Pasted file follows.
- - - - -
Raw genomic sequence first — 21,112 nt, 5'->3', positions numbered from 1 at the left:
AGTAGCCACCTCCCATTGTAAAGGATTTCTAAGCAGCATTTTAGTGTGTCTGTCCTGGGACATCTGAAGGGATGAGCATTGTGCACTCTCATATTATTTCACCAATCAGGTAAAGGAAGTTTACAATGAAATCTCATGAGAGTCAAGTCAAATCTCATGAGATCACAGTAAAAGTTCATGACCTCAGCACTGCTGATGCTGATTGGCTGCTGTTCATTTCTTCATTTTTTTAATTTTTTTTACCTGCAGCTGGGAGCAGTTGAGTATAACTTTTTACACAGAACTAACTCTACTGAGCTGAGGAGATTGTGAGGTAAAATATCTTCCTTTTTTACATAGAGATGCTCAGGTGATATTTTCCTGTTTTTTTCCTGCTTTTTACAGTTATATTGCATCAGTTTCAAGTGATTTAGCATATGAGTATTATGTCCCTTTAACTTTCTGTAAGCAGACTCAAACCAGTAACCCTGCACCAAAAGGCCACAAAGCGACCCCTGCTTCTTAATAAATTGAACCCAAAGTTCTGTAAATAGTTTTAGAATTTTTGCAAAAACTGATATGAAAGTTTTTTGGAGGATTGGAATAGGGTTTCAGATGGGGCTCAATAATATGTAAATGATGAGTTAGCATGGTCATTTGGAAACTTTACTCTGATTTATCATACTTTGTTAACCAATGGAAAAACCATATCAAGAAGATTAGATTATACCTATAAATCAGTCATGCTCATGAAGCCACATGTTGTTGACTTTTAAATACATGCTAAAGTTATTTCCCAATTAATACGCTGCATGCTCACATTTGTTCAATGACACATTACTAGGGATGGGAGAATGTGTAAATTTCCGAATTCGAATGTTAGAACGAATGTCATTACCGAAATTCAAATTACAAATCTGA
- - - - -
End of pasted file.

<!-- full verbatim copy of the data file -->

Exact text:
Raw genomic sequence first — 21,112 nt, 5'->3', positions numbered from 1 at the left:
AGTAGCCACCTCCCATTGTAAAGGATTTCTAAGCAGCATTTTAGTGTGTCTGTCCTGGGACATCTGAAGGGATGAGCATTGTGCACTCTCATATTATTTCACCAATCAGGTAAAGGAAGTTTACAATGAAATCTCATGAGAGTCAAGTCAAATCTCATGAGATCACAGTAAAAGTTCATGACCTCAGCACTGCTGATGCTGATTGGCTGCTGTTCATTTCTTCATTTTTTTAATTTTTTTTACCTGCAGCTGGGAGCAGTTGAGTATAACTTTTTACACAGAACTAACTCTACTGAGCTGAGGAGATTGTGAGGTAAAATATCTTCCTTTTTTACATAGAGATGCTCAGGTGATATTTTCCTGTTTTTTTCCTGCTTTTTACAGTTATATTGCATCAGTTTCAAGTGATTTAGCATATGAGTATTATGTCCCTTTAACTTTCTGTAAGCAGACTCAAACCAGTAACCCTGCACCAAAAGGCCACAAAGCGACCCCTGCTTCTTAATAAATTGAACCCAAAGTTCTGTAAATAGTTTTAGAATTTTTGCAAAAACTGATATGAAAGTTTTTTGGAGGATTGGAATAGGGTTTCAGATGGGGCTCAATAATATGTAAATGATGAGTTAGCATGGTCATTTGGAAACTTTACTCTGATTTATCATACTTTGTTAACCAATGGAAAAACCATATCAAGAAGATTAGATTATACCTATAAATCAGTCATGCTCATGAAGCCACATGTTGTTGACTTTTAAATACATGCTAAAGTTATTTCCCAATTAATACGCTGCATGCTCACATTTGTTCAATGACACATTACTAGGGATGGGAGAATGTGTAAATTTCCGAATTCGAATGTTAGAACGAATGTCATTACCGAAATTCAAATTACAAATCTGA